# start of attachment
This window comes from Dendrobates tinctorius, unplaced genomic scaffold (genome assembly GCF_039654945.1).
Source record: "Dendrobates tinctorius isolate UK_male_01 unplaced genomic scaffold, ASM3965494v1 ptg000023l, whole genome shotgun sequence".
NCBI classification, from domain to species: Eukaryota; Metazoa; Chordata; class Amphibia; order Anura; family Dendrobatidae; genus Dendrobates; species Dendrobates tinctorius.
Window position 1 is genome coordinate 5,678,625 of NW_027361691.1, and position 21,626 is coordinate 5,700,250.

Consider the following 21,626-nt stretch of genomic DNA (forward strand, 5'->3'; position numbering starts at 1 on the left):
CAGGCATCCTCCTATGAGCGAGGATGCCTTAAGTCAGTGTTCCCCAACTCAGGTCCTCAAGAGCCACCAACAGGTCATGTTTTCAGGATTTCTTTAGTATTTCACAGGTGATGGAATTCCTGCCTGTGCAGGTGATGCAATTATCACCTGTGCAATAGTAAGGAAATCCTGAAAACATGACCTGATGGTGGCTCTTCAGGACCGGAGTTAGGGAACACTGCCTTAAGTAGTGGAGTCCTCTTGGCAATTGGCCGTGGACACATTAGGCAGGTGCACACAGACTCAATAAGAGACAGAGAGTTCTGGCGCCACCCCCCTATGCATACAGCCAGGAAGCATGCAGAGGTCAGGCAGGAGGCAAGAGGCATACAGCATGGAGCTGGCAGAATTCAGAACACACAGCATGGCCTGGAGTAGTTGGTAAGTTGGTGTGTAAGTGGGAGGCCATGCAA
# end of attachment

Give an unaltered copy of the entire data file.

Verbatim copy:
This window comes from Dendrobates tinctorius, unplaced genomic scaffold (genome assembly GCF_039654945.1).
Source record: "Dendrobates tinctorius isolate UK_male_01 unplaced genomic scaffold, ASM3965494v1 ptg000023l, whole genome shotgun sequence".
NCBI classification, from domain to species: Eukaryota; Metazoa; Chordata; class Amphibia; order Anura; family Dendrobatidae; genus Dendrobates; species Dendrobates tinctorius.
Window position 1 is genome coordinate 5,678,625 of NW_027361691.1, and position 21,626 is coordinate 5,700,250.

Consider the following 21,626-nt stretch of genomic DNA (forward strand, 5'->3'; position numbering starts at 1 on the left):
CAGGCATCCTCCTATGAGCGAGGATGCCTTAAGTCAGTGTTCCCCAACTCAGGTCCTCAAGAGCCACCAACAGGTCATGTTTTCAGGATTTCTTTAGTATTTCACAGGTGATGGAATTCCTGCCTGTGCAGGTGATGCAATTATCACCTGTGCAATAGTAAGGAAATCCTGAAAACATGACCTGATGGTGGCTCTTCAGGACCGGAGTTAGGGAACACTGCCTTAAGTAGTGGAGTCCTCTTGGCAATTGGCCGTGGACACATTAGGCAGGTGCACACAGACTCAATAAGAGACAGAGAGTTCTGGCGCCACCCCCCTATGCATACAGCCAGGAAGCATGCAGAGGTCAGGCAGGAGGCAAGAGGCATACAGCATGGAGCTGGCAGAATTCAGAACACACAGCATGGCCTGGAGTAGTTGGTAAGTTGGTGTGTAAGTGGGAGGCCATGCAA